Harm Reduction: Reducing the Potential for Harm in Addicted Individuals

More than 23.5 million Americans are thought to struggle with substance use disorder, but only 11% get treatment.[1] Most addiction treatment centers use an abstinence-based approach that encourages individuals to stop using drugs and alcohol altogether. However, with only a small portion of people seeking this kind of help, it is important to extend support strategies to all individuals – not just the ones who are ready to commit to complete abstinence.

Harm reduction strategies aim to educate people on safer methods of drug and alcohol use. This approach aims to reduce the potential damage that can be caused by substance abuse and other addictive behaviors.

What is Harm Reduction?

Harm reduction is a proactive approach that addresses medical and social issues, such as HIV transmission and overdose, to try and reduce damage caused by drugs, alcohol, and drug-seeking behaviors. It is a public health strategy that was initially developed to help individuals, who struggle with substance abuse and for whom abstinence was not possible.[2] The term can also refer to any step taken to lower the risks associated with substance use and promote wellness.

Whether they realize it or not, people take steps to reduce harm all the time in their everyday lives. They cover their mouths when they cough or sneeze to prevent others from getting sick. They wash their hands before eating a meal to prevent themselves from getting sick. They may follow state and local regulations, such as wearing a seat belt while driving or stopping at a stop sign. All of these actions are everyday things people do to protect themselves and others from potential harm.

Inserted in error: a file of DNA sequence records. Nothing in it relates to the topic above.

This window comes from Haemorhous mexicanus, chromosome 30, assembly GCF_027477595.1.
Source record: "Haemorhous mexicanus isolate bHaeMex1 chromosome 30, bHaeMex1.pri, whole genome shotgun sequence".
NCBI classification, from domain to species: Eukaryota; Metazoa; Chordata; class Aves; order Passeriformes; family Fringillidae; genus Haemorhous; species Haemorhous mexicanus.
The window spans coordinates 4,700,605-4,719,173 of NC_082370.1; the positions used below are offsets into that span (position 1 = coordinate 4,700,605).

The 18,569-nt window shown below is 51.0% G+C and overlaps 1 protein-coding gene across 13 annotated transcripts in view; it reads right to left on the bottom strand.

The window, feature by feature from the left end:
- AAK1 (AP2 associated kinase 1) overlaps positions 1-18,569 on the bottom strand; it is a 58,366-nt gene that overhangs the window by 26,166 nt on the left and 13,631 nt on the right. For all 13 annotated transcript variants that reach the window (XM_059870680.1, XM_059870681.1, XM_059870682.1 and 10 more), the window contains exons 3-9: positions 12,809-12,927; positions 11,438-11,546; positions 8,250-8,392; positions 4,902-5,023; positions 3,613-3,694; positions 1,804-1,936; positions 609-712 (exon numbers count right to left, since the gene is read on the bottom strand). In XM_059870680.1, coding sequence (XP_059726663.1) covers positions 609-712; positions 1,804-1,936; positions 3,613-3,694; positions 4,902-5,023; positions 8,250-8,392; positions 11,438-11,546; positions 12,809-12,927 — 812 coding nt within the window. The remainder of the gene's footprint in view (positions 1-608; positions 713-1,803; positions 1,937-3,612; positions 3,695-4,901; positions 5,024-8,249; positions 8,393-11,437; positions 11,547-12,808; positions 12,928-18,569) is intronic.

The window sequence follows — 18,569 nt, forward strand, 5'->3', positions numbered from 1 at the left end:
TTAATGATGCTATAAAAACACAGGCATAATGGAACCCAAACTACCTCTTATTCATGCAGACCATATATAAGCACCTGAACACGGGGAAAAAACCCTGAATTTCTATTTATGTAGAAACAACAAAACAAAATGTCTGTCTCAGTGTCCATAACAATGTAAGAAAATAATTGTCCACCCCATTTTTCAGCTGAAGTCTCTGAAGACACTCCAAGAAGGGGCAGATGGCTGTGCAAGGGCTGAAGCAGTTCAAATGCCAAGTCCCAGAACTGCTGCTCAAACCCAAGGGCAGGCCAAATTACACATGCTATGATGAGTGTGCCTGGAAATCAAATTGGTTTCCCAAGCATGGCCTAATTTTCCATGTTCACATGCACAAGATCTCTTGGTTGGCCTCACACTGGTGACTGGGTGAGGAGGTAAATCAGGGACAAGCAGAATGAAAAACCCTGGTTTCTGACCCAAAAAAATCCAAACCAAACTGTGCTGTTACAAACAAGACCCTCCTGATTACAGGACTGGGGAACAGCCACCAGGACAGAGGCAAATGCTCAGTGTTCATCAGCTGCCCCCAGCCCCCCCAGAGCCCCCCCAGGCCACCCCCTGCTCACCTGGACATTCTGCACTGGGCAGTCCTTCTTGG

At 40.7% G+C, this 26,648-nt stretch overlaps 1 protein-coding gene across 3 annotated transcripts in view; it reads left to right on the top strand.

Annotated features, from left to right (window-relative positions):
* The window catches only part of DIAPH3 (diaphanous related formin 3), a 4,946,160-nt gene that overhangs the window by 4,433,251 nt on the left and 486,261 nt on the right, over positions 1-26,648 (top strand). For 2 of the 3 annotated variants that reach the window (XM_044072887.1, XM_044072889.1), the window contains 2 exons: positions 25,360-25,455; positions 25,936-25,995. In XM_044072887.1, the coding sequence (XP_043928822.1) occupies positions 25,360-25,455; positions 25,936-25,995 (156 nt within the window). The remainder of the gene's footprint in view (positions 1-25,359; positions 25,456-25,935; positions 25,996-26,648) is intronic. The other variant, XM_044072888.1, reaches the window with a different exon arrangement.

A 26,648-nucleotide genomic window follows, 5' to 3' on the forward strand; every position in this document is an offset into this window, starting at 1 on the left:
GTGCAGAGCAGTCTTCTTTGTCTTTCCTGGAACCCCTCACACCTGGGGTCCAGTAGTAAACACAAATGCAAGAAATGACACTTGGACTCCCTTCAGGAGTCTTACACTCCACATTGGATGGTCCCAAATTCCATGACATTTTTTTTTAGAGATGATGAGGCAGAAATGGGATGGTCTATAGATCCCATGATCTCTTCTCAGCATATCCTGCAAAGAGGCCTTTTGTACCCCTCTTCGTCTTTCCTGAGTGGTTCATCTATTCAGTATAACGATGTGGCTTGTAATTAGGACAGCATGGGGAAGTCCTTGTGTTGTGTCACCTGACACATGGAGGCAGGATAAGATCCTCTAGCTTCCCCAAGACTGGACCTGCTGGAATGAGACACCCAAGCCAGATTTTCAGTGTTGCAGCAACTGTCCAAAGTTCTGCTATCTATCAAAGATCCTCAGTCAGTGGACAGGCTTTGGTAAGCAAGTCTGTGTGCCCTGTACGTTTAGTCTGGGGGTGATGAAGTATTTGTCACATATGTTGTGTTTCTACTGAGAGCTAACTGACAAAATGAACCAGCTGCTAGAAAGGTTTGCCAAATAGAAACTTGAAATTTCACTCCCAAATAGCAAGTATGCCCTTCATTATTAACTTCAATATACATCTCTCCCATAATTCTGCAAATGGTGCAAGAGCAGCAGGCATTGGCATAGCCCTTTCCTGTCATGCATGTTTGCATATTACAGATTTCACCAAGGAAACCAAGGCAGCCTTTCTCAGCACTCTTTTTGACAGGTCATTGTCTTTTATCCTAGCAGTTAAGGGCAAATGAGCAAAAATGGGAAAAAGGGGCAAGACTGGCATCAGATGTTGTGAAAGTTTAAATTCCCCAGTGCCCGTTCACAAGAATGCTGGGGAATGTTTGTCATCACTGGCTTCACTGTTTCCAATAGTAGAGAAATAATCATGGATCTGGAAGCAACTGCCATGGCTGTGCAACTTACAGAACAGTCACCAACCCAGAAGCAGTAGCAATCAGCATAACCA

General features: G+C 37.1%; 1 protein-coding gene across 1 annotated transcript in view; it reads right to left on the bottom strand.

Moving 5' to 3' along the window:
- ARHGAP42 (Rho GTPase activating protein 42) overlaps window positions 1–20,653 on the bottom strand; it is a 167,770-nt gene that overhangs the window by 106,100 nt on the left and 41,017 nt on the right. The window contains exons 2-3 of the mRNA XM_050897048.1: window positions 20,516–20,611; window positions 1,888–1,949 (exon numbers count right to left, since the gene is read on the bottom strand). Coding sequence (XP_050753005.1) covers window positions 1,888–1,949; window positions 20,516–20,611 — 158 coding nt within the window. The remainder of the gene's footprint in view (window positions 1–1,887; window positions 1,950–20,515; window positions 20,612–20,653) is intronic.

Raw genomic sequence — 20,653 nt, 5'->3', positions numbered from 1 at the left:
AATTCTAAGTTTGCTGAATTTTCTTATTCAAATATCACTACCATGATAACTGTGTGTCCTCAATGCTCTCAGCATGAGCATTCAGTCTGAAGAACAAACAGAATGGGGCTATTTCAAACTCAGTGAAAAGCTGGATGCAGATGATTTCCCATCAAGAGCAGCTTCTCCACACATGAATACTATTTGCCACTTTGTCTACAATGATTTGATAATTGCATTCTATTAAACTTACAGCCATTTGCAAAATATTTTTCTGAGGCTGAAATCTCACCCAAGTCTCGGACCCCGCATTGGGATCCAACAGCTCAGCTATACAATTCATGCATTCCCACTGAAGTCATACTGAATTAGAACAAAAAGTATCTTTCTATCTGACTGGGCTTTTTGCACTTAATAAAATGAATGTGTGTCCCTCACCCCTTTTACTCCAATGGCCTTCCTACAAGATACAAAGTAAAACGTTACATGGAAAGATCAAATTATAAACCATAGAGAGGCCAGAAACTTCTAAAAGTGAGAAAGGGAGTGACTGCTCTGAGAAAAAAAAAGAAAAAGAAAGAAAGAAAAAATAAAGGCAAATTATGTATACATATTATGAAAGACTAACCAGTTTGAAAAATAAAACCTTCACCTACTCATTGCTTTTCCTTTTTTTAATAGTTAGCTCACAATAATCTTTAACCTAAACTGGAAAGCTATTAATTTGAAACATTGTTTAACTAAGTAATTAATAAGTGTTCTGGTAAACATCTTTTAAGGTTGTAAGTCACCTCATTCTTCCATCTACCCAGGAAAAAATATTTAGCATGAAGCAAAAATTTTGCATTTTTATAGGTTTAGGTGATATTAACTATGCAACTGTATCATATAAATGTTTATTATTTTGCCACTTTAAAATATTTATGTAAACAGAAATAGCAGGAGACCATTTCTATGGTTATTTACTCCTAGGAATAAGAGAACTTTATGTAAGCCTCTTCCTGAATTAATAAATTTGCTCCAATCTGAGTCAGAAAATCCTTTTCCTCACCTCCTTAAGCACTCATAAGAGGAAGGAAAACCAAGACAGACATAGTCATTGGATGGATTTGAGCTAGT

This same idea can be applied to the issue of drug and alcohol use. In fact, there are already some laws in place to promote this idea. For example, people can drive in most states after having one or two drinks – so long as their BAC stays under 0.08. These drinking and driving laws do not enforce total abstinence from people, who want to have a glass of wine while at dinner, but they do set a limit at which people should not get behind the wheel. This limit helps reduce the risk for car accidents by discouraging highly intoxicated individuals from driving.

Do Harm Reduction Strategies Promote Drug Use?

Even though harm reduction strategies can help people take steps toward wellness and prevent severe damage due to addiction, this approach is surrounded by controversy. One popular misconception about harm reduction is that it encourages or condones illicit drug use. However, studies show that these strategies are effective in reducing mortality and morbidity in adult populations. Harm reduction can also reduce sexually transmitted diseases (STDs) and improve social and economic outcomes in the community.[2] As such, this approach accepts that some level of drug use in society is inevitable.

More importantly, harm reduction services also recognize the devastating realities of poverty, class, racism, trauma, isolation, sex-based discrimination, and other social inequalities that contribute to drug use.[3] Harm reduction services do not shame or punish drug users. They treat them as individuals, who are just as deserving of health and happiness as anyone else.

Proponents of harm reduction advocate that since expecting all drug users to take an abstinence-based approach is unrealistic, the best solution is to prevent worse outcomes.